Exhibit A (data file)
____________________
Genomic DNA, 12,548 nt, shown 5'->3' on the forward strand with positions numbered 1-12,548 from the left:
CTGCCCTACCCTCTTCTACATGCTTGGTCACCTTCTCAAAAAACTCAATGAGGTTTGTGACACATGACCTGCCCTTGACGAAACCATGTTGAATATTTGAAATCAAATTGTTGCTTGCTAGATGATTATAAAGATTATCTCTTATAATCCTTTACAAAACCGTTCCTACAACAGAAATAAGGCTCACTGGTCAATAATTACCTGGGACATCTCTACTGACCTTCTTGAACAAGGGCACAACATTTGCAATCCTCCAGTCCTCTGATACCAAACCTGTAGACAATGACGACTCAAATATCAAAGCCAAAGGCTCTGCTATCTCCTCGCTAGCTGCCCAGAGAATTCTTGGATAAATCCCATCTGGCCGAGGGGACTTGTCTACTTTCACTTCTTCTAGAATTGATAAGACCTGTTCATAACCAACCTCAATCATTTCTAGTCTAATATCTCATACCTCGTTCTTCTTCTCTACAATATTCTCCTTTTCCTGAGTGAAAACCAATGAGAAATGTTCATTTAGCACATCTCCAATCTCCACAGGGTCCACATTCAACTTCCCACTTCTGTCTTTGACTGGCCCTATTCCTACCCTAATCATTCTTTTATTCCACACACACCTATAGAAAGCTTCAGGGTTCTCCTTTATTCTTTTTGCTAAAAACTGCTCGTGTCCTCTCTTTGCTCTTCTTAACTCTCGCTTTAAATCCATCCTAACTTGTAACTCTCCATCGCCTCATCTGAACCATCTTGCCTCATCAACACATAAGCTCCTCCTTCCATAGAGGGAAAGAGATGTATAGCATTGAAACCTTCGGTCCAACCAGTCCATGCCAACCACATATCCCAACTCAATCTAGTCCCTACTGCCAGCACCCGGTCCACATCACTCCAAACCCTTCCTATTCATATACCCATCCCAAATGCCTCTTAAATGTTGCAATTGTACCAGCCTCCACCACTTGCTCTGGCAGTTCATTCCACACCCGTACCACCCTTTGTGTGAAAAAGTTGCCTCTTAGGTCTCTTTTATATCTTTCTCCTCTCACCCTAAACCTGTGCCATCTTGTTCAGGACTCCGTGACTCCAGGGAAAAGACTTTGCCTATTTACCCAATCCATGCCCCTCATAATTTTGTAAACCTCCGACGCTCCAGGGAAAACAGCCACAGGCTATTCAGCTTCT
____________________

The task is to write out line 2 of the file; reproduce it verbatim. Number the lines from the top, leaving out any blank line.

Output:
CTGCCCTACCCTCTTCTACATGCTTGGTCACCTTCTCAAAAAACTCAATGAGGTTTGTGACACATGACCTGCCCTTGACGAAACCATGTTGAATATTTGAAATCAAATTGTTGCTTGCTAGATGATTATAAAGATTATCTCTTATAATCCTTTACAAAACCGTTCCTACAACAGAAATAAGGCTCACTGGTCAATAATTACCTGGGACATCTCTACTGACCTTCTTGAACAAGGGCACAACATTTGCAATCCTCCAGTCCTCTGATACCAAACCTGTAGACAATGACGACTCAAATATCAAAGCCAAAGGCTCTGCTATCTCCTCGCTAGCTGCCCAGAGAATTCTTGGATAAATCCCATCTGGCCGAGGGGACTTGTCTACTTTCACTTCTTCTAGAATTGATAAGACCTGTTCATAACCAACCTCAATCATTTCTAGTCTAATATCTCATACCTCGTTCTTCTTCTCTACAATATTCTCCTTTTCCTGAGTGAAAACCAATGAGAAATGTTCATTTAGCACATCTCCAATCTCCACAGGGTCCACATTCAACTTCCCACTTCTGTCTTTGACTGGCCCTATTCCTACCCTAATCATTCTTTTATTCCACACACACCTATAGAAAGCTTCAGGGTTCTCCTTTATTCTTTTTGCTAAAAACTGCTCGTGTCCTCTCTTTGCTCTTCTTAACTCTCGCTTTAAATCCATCCTAACTTGTAACTCTCCATCGCCTCATCTGAACCATCTTGCCTCATCAACACATAAGCTCCTCCTTCCATAGAGGGAAAGAGATGTATAGCATTGAAACCTTCGGTCCAACCAGTCCATGCCAACCACATATCCCAACTCAATCTAGTCCCTACTGCCAGCACCCGGTCCACATCACTCCAAACCCTTCCTATTCATATACCCATCCCAAATGCCTCTTAAATGTTGCAATTGTACCAGCCTCCACCACTTGCTCTGGCAGTTCATTCCACACCCGTACCACCCTTTGTGTGAAAAAGTTGCCTCTTAGGTCTCTTTTATATCTTTCTCCTCTCACCCTAAACCTGTGCCATCTTGTTCAGGACTCCGTGACTCCAGGGAAAAGACTTTGCCTATTTACCCAATCCATGCCCCTCATAATTTTGTAAACCTCCGACGCTCCAGGGAAAACAGCCACAGGCTATTCAGCTTCT